Decided: November 30, 1944.
OTTO L. PUTH, PLAINTIFF-APPELLANT,
HANS BOEHM, DEFENDANT-RESPONDENT
On appeal from the First District Court of the City of Newark.
For the appellant, Joseph J. Durna (Irving L. Hodes, of counsel).
For the respondent, Goldhor & Friedman (Samuel B. Friedman, of counsel).
Before Justices Parker and Colie.
[132 NJL Page 284]
The opinion of the court was delivered by
COLIE, J. Otto L. Puth sued to recover damages from Hans Boehm when the former's car, which was parked on the west side of Myrtle Avenue, in Irvington, heading south, was struck by Boehm's car. The right front of the Boehm car struck the left rear of the Puth car. Boehm counter-claimed for the damages to his car. At the trial of the case before the District Court Judge sitting without a jury, the court entered a judgment in favor of Boehm in the suit brought by Puth and entered a judgment in favor of Boehm and against Puth on the counter-claim.
The state of case made up by the trial judge discloses that the accident happened about 10:45 at night when it was dark and raining heavily; that the Puth car was without lights; that the defendant was driving south with his headlights on, at a distance of about ten feet from his righthand curb; that he did not see the parked automobile until he struck it. The state of case further shows that a rule to show cause was granted to the plaintiff, Puth, why the judgment should not be set aside on the ground that it was against the weight of the evidence. After argument, the rule was discharged. The specification of determinations all go to the question of the negligence of the plaintiff and the contributory negligence of the defendant. None of these points may be raised in this court in view of the fact that each and every one of them was argued on the rule to show cause, and that fact operates as a bar to their consideration on appeal. Koczan v. Hamilton Laundry Service, 124 N.J.L. 52. Furthermore, it is settled that in the absence of anything in the record to the contrary, a fact found by the District Court is presumed to rest upon competent proof, and the appellate court will assume a finding of fact that will support the judgment. Steinmeyer v. Phenix Cheese Co., 91 N.J.L. 351.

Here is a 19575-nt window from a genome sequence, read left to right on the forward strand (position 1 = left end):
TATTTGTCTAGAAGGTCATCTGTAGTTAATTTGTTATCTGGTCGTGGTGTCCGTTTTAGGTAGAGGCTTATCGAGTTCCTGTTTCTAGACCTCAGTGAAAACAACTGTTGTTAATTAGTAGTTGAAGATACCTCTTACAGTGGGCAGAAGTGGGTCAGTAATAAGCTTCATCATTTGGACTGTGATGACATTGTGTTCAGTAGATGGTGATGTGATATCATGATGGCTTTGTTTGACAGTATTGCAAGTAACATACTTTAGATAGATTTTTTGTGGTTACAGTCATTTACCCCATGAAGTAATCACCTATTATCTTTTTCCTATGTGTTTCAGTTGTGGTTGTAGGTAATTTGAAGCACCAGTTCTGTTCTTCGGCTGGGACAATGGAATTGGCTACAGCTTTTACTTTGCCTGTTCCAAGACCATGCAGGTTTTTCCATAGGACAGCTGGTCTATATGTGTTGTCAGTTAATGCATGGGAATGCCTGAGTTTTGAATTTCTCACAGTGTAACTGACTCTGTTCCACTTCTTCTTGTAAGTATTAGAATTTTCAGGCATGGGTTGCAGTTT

The judgment under appeal is affirmed, with costs.